Child Genius – isn’t it really all about the parents?
Posted by: Sue Atkins
I’ve been interviewed by The Daily Mail and appeared on LBC radio discussing the final of ‘Child Genius’ the Channel 4 programme that pits very bright & gifted children in competition with each other.
As a former Deputy Head and Class Teacher for 25 years I felt uncomfortable watching some of the parents ambition for recognition and significance. Two of the mothers banded around words & phrases like ‘sacrifice’ & ‘giving up my career’ as they left their high powered successful careers for the sake of coaching or shall we say ‘hot housing’ their children, which worries me as it smacks of martyrdom, which is never a great gift to give children.
I often found myself wondering ‘who wants this more?’ the child or the mother.
Also I ponder what values the children are learning from their parents and from the process itself.
As a former Deputy Head for many years, and a parent myself of a child who was assessed as gifted when he was 3, I just wonder what impact this way of living has on children.
One of the issues not really discussed much in the media was the rather unedifying, unhealthy sibling rivalry of two of the children in the same family.
I have yet to meet a parent who doesn’t want the best for their children and who doesn’t want them to succeed in life. But success means different things to different people.
Success isn’t just about being able to ‘win’ at all costs in my opinion.
Success is intertwined with happiness for me.
Learning for me is about developing a well rounded individual with qualities of kindness, empathy, tenacity, perseverance, curiosity, conscientiousness, optimism and self-control & altruism and the ability to have a go, make mistakes and get back up again rather than only ensuring a child’s ”cognitive’’ ability to learn facts, and spell words, that I wondered if they knew the meaning of.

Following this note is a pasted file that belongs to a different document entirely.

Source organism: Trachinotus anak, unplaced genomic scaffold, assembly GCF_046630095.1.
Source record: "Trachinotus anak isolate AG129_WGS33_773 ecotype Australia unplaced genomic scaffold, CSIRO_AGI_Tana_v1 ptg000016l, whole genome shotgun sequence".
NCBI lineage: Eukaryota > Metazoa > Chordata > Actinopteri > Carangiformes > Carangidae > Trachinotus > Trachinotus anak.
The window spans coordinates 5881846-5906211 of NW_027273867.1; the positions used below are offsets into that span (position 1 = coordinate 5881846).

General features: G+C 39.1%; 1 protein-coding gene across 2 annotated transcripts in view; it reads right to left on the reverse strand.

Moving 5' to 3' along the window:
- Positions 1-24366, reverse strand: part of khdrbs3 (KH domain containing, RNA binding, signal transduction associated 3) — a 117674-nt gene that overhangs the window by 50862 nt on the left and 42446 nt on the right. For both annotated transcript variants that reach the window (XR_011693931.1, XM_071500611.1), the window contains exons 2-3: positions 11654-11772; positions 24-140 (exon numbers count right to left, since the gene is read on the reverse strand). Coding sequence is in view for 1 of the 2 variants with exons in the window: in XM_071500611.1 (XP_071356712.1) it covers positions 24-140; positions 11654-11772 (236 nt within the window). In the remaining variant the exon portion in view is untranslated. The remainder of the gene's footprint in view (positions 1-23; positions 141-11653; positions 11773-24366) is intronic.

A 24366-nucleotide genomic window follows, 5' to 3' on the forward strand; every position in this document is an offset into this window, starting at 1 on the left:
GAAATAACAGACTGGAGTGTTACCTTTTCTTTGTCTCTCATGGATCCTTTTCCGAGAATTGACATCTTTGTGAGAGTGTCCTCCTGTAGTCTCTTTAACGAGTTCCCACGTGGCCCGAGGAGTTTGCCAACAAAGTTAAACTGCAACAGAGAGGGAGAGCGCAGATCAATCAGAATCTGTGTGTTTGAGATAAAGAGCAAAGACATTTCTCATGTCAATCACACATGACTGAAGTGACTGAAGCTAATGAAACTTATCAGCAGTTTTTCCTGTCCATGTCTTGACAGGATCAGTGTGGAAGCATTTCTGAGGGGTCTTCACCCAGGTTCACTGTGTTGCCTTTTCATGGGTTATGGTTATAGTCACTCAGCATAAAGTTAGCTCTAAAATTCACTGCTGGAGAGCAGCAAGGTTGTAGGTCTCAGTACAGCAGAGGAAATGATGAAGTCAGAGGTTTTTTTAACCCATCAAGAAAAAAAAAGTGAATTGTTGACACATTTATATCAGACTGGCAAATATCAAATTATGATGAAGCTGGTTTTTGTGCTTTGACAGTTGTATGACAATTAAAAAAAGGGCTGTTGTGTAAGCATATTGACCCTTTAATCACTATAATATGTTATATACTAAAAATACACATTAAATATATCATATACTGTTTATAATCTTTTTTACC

I just wonder what exposing their children to this type of stress or cosseting and pressure will do to them.
It will certainly be difficult to make friends and I wonder about that sense of belonging that is important to most children.
I wonder what hyper – attentive parents do to you long term as a child?
I wonder if it makes you feel a failure if you make a mistake?
I wonder if it makes you a perfectionist, where you never feel good enough?
I wonder if it makes you feel that your childhood was conditional on certain things falling into place for you to feel loved?
I wonder if being celebrated for being so different makes you feel isolated?
I wonder what it says about YOU and your childhood and your sense of success and the need to feel validated – if you feel the need to push your children all the time.
Surely creating a life long learner is the goal not a child genius – wouldn’t it be better to encourage a child to motivate themselves than push them?
All questions really for us all to ponder as there are lots of studies showing that the pressure children are under to succeed (and that means trophies and test scores and getting into the right university) can also be counterproductive. The traditional methods of assimilating knowledge, by rote learning for instance, advocated by Amy Chua in her book, ‘Battle Hymn of the Tiger Mother’ do not necessarily prepare children for the successful futures we assume they will.
Nevertheless it gives us all food for thought as we ponder what success looks like for each of us and what we want to pass on to our children.
I personally never felt the need to live vicariously through my children. I just want them to be happy and to fulfil their own dreams, to work hard and play hard, be kind to others and have fun and enjoy this wonderful world.
Congratulations to all the children – I hope they enjoyed the experience and will have happy memories of their time on Child Genius but I also ponder the responsibility of Channel 4 around what role they played just to make ‘good’ compelling, controversial TV.